It makes a space I can step into
where there is room for me.
It is a journey which holds me,
like the arms of trees.
They bend, they shift slightly,
with the weight, they rock
a little, to accommodate
the fingertips, pressing space
to mould the shapes of words.
When I heard your voice
I knew it was a boat
I could step into; there was
space for me to stretch
my limbs and words; not sink,
but float, on this slow
and gentle barge.
(included in the collection The Way Words Travel)
|Illustration to Water Barge by Meg Watson (1950 - 2002)|
Years ago a group of us exhibited during the Edinburgh Festival, in a small space called the Blue Dolphin Gallery, with whitewashed walls, which we decorated with various wall hangings. Paintings, textiles and poems hung on the walls, sculptures lurked in corners and were displayed in the window. We called it Venus Rising and had a private view at 8.30 am (because that’s when the planet Venus was rising over the Ascendent, or horizon). We offered people coffee and croissants and a surprising number of people, considering the early hour, turned up, lured no doubt by the promise of free croissants. In the evenings we persuaded our musician friends to come and perform so there was live music with some poetry thrown in. It was a lot of fun and though some pictures and books were sold, that was a bonus. The main purpose was to exhibit and perform our work, and get together with our friends. Forest Dream Weaver was one of the group, as was Meg, who sadly is no longer with us. She designed this illustration for the poem Water Barge and I felt she captured the spirit of the words just perfectly.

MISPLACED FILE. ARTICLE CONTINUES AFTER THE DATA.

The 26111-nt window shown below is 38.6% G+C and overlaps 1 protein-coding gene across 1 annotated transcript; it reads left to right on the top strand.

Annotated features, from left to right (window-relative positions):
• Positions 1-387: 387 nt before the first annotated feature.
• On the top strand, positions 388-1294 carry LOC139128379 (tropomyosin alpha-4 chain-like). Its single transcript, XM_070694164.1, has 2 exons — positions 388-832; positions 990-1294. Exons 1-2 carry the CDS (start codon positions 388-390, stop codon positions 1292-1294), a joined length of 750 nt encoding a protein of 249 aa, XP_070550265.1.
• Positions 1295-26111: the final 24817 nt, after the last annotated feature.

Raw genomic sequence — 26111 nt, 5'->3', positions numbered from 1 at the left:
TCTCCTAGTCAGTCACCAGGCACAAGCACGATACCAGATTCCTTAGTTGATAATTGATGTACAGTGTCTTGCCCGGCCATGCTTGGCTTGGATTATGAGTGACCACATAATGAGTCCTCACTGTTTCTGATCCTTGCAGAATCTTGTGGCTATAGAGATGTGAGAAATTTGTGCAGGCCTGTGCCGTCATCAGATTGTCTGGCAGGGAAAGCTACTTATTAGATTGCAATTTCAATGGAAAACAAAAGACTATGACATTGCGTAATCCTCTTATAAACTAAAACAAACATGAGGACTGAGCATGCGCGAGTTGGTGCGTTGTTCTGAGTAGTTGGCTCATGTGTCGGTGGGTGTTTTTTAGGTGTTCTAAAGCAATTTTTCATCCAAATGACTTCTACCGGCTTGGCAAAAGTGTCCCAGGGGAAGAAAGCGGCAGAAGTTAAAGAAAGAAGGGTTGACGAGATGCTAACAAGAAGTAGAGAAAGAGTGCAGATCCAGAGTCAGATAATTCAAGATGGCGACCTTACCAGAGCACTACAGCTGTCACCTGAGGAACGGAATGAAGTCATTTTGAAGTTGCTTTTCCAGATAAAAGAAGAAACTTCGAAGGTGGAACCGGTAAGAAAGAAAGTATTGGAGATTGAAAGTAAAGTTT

I was thinking about illustrations this evening, as I’m designing and printing cards with short poems (quintas) and accompanying photographs, for the Callander Poetry Festival this weekend. How extraordinary it can feel, when an artist takes your words and translates them into their own vision, their own interpretation.
The train wound through the bare brown mountains,
the carriage icy cold; he ate salty cheese, flat bread,
stepped out into freezing fog. He headed south.
His tent was ripped apart, his papers lost,
possessions gone - except the book of poetry -
a little creased and stained, but still there.
Later – the heat, the flies, the fever.
Back in winter, he breaks the film of ice
over water in a brass pot,
on a rooftop in Baluchistan.
When the dust storm covers mountains, rooftop,
he covers his mouth, to breathe air, not grit -
in a bare room with no lamp,
the book breathes for him
the lines become the breath.
|Illustration to The Traveller by Katerine Loineau|
I felt very lucky too, that Katerine Loineau chose to illustrate The Traveller, both words and image included in La Traductière30, published earlier this year in Paris. The theme for this year’s issue of the magazine, which is bi-lingual, so English contributions are translated into French, and vice versa, was the Poetry Reader. I wrote the poem in the third person but it was my own experience I was describing. From travelling in the east, a long time ago. So we turn our experience of the past into stories which emerge in the present, which then feed other memories. Past and present and no doubt future too, all seem to be interweaving in a continual dynamic activity.